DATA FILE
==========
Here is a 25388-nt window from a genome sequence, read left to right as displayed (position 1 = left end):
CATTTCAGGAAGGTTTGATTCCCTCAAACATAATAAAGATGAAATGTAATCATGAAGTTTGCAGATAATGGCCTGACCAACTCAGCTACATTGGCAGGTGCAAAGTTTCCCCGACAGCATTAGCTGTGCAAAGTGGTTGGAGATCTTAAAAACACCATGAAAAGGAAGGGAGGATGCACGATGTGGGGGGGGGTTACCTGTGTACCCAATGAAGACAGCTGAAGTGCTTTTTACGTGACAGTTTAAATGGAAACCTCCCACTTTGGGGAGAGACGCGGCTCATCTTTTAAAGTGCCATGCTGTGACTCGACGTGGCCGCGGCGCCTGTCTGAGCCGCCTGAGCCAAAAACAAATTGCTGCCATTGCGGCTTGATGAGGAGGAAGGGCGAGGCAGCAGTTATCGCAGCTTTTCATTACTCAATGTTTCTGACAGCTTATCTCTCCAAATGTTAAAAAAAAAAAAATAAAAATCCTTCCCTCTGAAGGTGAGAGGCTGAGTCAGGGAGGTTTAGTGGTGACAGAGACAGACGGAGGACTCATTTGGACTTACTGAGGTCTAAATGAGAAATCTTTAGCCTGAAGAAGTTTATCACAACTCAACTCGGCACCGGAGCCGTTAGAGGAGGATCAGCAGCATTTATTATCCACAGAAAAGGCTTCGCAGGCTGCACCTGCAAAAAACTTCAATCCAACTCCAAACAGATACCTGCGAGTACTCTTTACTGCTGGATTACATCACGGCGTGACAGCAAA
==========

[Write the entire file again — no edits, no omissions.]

Here is a 25388-nt window from a genome sequence, read left to right as displayed (position 1 = left end):
CATTTCAGGAAGGTTTGATTCCCTCAAACATAATAAAGATGAAATGTAATCATGAAGTTTGCAGATAATGGCCTGACCAACTCAGCTACATTGGCAGGTGCAAAGTTTCCCCGACAGCATTAGCTGTGCAAAGTGGTTGGAGATCTTAAAAACACCATGAAAAGGAAGGGAGGATGCACGATGTGGGGGGGGGTTACCTGTGTACCCAATGAAGACAGCTGAAGTGCTTTTTACGTGACAGTTTAAATGGAAACCTCCCACTTTGGGGAGAGACGCGGCTCATCTTTTAAAGTGCCATGCTGTGACTCGACGTGGCCGCGGCGCCTGTCTGAGCCGCCTGAGCCAAAAACAAATTGCTGCCATTGCGGCTTGATGAGGAGGAAGGGCGAGGCAGCAGTTATCGCAGCTTTTCATTACTCAATGTTTCTGACAGCTTATCTCTCCAAATGTTAAAAAAAAAAAAATAAAAATCCTTCCCTCTGAAGGTGAGAGGCTGAGTCAGGGAGGTTTAGTGGTGACAGAGACAGACGGAGGACTCATTTGGACTTACTGAGGTCTAAATGAGAAATCTTTAGCCTGAAGAAGTTTATCACAACTCAACTCGGCACCGGAGCCGTTAGAGGAGGATCAGCAGCATTTATTATCCACAGAAAAGGCTTCGCAGGCTGCACCTGCAAAAAACTTCAATCCAACTCCAAACAGATACCTGCGAGTACTCTTTACTGCTGGATTACATCACGGCGTGACAGCAAA